Meditating comes with an interesting side effect: When you’re sitting still and observing your own thoughts, you slowly start to appreciate how weird and quirky your mind actually is. That can be scary at times—for instance, you realize how little control “you” ultimately have over what’s going on in there. But it can also be highly instructive.
One interesting thing I’ve come to notice, during as well as outside of formal meditation sessions, is how much the degree to which I feel “fidgety” varies from day to day and even from one situation to the next. There are times when it’s relatively easy to focus my attention at will, when there’s a slow undercurrent of calmness, rarely disturbed by intruding thoughts. But then, sometimes, the exact opposite is true: I’m feeling restless and unsteady, as if my mind is being yanked around between a thousand different things, all competing for limited cognitive resources. Engaging deeply with any one of those, however, becomes quite impossible. Instead, I’m caught in an endless loop of unproductive task switching. Running in high gear, but not going anywhere. Constantly distracting myself, and then distracting myself from the previous distraction.
Needless to say, the calm, attentive mind subjectively feels a lot better than the alternative. But not only that, this mental state—call it “flow” if you will—is also a prerequisite if I want to get anything done that requires creativity or prolonged concentration. Cal Newport calls these things “deep” work, but I would expand on the concept to include everything from writing, to thinking about a difficult problem, to coding, to reading, and even to having meaningful conversations with other people. To do any of these things well, my mind has to be free from outside distractions, and, more importantly, internal ones as well.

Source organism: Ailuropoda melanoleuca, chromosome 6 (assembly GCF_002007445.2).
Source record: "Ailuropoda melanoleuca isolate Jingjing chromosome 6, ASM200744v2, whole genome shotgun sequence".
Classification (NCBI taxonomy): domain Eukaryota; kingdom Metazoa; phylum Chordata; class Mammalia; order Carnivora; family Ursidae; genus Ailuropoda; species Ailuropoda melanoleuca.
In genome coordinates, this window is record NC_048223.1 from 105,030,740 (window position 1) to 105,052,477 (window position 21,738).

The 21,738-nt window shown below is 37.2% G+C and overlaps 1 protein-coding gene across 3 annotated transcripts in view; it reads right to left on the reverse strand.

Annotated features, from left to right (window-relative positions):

I’ve also learned that by far the strongest predictor of where my moment-to-moment experience falls along this spectrum between “flow” and “fidgeting” is quite simple: It is the pace, the quality, and the intensity of the input I have soaked up over the preceding hours and days. Have I been on back-to-back, 30 minute Zoom calls constantly for the last six hours? Or have I spent the day steadily advancing a single idea? Have I been doomscrolling through my newsfeed several times in the last thirty minutes, jumping from one headline to the next? Or have I been committed to simply reading a book? Have I listened to multiple short bursts of podcasts, news, half a chapter of an audiobook, and watched a fragment of a Youtube video, each on a totally different topic? Or have I taken a long walk in nature?
It sounds obvious, but the less “stuff” I’ve had coming in, and the more seriously I was able to engage with that stuff, the calmer my mind will turn out to be. And the more deeply I will be able to engage with whatever it is I’m confronted with next, be that work, literature, or, most importantly, the other person in front of me.